- The “related work” section seems like a missed opportunity – it is just a description of other papers about renewable energy rather than a proper literature review explaining why those papers are relevant.
- The authors state:
The operators’ goal is to save the environment and reduce carbon emissions by applying sustainable energy usage techniques.
but is that true? That might be the marketing goal but what about simply reducing energy costs? This paper is not a study of operator sustainability strategies so I would be cautious about attributing intention.
- The selection of these three mobile operators appears arbitrary. The authors say:
The reason for selecting these three operators is that Vodafone, Telstra and Telefonica are among the world’s top ten telecommunication networks. These companies have subscribers from all over the world. Some of the leading telecommunication companies are working in numerous countries. However, their significant share is from one country, like AT&T, which generates more than 90% of its capital share from the USA only. The reason for the inclusion of Telstra is to check the status of relatively smaller network operators regarding energy efficiency. The secondary reason for considering these three network operators is that the operators’ most current and comprehensive data is also available, through which analysis can be performed.
but these do not seem like robust inclusion criteria. Just looking at a Wikipedia article on the largest mobile operators by number of subscribers shows many other operators that have not been included. Why has Telstra been picked to represent a “smaller network operator”. I appreciate the difficulty of finding sufficient data to analyse operators – increasing transparency is one of my own research themes – but the paper does not define what “top” means.
- The description of how the percentage of renewable energy is calculated says “using the TREND function”. What is the trend function? Presumably the linear trend function in Excel, but that is not explained and the values used are missing.
- Figure 5 shows carbon emissions reductions, current and forecast, and all three show a sudden increase from 2019 to 2020. This is interesting because it is the end of the actual values (2019) and start of the projected values (2020). It is most pronounced in Figure 5c. The paper says:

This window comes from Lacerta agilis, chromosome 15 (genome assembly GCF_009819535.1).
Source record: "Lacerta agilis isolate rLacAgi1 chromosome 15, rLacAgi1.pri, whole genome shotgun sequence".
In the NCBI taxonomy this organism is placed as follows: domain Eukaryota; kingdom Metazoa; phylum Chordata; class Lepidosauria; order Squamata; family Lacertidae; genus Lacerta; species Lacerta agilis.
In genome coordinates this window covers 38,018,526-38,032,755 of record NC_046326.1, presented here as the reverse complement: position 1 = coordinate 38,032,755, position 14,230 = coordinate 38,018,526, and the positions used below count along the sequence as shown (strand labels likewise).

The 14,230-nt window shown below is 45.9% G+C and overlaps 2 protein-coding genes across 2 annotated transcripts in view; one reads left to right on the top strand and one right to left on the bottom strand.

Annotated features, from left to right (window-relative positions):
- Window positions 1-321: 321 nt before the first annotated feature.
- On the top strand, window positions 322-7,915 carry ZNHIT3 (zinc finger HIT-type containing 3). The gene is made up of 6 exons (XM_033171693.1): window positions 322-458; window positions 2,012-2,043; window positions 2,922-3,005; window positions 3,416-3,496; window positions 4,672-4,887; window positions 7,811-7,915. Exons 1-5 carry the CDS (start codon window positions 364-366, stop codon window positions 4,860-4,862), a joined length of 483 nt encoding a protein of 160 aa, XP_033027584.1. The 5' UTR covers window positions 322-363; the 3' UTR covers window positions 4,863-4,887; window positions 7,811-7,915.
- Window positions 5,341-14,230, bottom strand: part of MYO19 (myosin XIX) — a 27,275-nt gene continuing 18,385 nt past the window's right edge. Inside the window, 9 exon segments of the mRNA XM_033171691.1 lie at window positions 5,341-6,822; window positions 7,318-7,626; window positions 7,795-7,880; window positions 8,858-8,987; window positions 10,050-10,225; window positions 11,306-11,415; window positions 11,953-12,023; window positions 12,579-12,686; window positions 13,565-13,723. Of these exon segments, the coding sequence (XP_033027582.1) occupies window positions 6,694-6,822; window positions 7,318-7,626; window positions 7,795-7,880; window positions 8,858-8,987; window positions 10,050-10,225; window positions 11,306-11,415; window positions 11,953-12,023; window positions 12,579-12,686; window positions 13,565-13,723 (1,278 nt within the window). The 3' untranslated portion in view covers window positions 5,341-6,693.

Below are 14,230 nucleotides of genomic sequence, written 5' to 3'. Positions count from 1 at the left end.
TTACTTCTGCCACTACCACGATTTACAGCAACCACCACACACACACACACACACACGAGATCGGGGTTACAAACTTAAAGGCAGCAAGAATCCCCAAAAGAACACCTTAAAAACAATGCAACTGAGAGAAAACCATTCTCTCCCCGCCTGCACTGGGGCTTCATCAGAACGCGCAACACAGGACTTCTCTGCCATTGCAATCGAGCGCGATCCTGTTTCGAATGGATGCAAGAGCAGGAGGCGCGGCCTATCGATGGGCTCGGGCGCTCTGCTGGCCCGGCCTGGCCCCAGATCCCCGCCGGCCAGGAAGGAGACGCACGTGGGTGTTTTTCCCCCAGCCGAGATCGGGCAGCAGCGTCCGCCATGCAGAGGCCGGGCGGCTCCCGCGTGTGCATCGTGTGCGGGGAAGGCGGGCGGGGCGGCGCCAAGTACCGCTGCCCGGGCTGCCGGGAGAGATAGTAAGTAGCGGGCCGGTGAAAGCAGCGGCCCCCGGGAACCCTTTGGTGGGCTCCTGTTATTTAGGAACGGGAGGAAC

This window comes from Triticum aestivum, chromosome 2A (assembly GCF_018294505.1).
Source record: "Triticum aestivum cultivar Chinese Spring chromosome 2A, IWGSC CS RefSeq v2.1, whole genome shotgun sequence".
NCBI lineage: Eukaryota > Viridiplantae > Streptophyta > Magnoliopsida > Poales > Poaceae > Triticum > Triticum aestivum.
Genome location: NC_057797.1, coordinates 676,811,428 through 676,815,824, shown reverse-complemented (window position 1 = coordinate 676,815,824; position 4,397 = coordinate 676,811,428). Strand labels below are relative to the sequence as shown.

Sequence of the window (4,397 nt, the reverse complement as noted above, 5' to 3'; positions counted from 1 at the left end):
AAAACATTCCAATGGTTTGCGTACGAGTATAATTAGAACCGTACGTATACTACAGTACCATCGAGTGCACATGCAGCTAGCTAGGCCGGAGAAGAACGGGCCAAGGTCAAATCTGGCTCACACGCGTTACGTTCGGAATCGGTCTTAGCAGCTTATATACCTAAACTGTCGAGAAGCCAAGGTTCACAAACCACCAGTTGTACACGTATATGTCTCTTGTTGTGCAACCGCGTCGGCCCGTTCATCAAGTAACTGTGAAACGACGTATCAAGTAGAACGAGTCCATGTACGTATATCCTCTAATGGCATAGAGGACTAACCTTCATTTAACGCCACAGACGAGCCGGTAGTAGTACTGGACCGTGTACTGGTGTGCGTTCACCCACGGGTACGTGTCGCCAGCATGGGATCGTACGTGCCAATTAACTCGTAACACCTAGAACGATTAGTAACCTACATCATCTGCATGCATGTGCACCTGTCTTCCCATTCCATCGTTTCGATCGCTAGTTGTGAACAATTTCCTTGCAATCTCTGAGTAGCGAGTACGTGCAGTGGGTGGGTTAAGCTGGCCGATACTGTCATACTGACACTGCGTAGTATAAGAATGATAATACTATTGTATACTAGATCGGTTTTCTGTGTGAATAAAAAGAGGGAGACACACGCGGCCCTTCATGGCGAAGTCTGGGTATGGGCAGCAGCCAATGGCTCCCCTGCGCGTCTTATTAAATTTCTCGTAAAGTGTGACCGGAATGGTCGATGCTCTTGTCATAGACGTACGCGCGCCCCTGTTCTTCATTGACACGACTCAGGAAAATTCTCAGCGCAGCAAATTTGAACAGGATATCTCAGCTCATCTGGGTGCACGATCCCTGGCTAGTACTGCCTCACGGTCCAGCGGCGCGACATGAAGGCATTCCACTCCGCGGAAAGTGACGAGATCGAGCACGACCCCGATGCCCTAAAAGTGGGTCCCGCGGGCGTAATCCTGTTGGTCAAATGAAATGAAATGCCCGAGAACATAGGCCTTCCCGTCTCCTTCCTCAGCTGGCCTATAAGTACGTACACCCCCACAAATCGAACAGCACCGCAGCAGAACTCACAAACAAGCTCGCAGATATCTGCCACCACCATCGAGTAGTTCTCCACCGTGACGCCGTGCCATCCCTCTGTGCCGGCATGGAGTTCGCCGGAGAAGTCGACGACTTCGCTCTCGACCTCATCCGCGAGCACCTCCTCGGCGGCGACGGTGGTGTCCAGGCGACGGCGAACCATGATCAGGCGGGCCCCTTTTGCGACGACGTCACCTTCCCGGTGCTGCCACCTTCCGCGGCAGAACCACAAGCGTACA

From the analysis, it is noticed that initially, the share of renewable energy usage is likely to decline as compared to its current use, due to the enormous increase in data usage. Despite the initial reduction, the use of renewable energy sources is estimated to increase afterward.
However, this is not really an explanation, just a description. It is not clear what the explanation for this jump is.
- In the discussion, this doesn’t make sense:
Though all these mentioned mobile data operators have experienced incremental data traffic, the electricity consumption has not been changed or differs negligibly. The reason for unchanged electricity is the use of renewable energy by these mobile data network operators.
Perhaps this is a drafting error and they mean that despite the increased data traffic, the carbon emissions do not change because of the use of renewable energy. Using renewable energy will have no impact on electricity consumption.
There is value in analysing the sustainability reporting of major mobile operators because of the significant increase in mobile traffic over the past few years. Despite expected future growth of mobile data traffic, mobile technology has received only limited research attention.
Unfortunately, this paper is a missed opportunity. Equation parameterisation and workings have not been provided so the results cannot be verified. The methods have not been adequately explained and the discussion makes some strange statements that do not make sense. Some of the results presented have characteristics that are unexplained. The manuscript also needs significant language editing.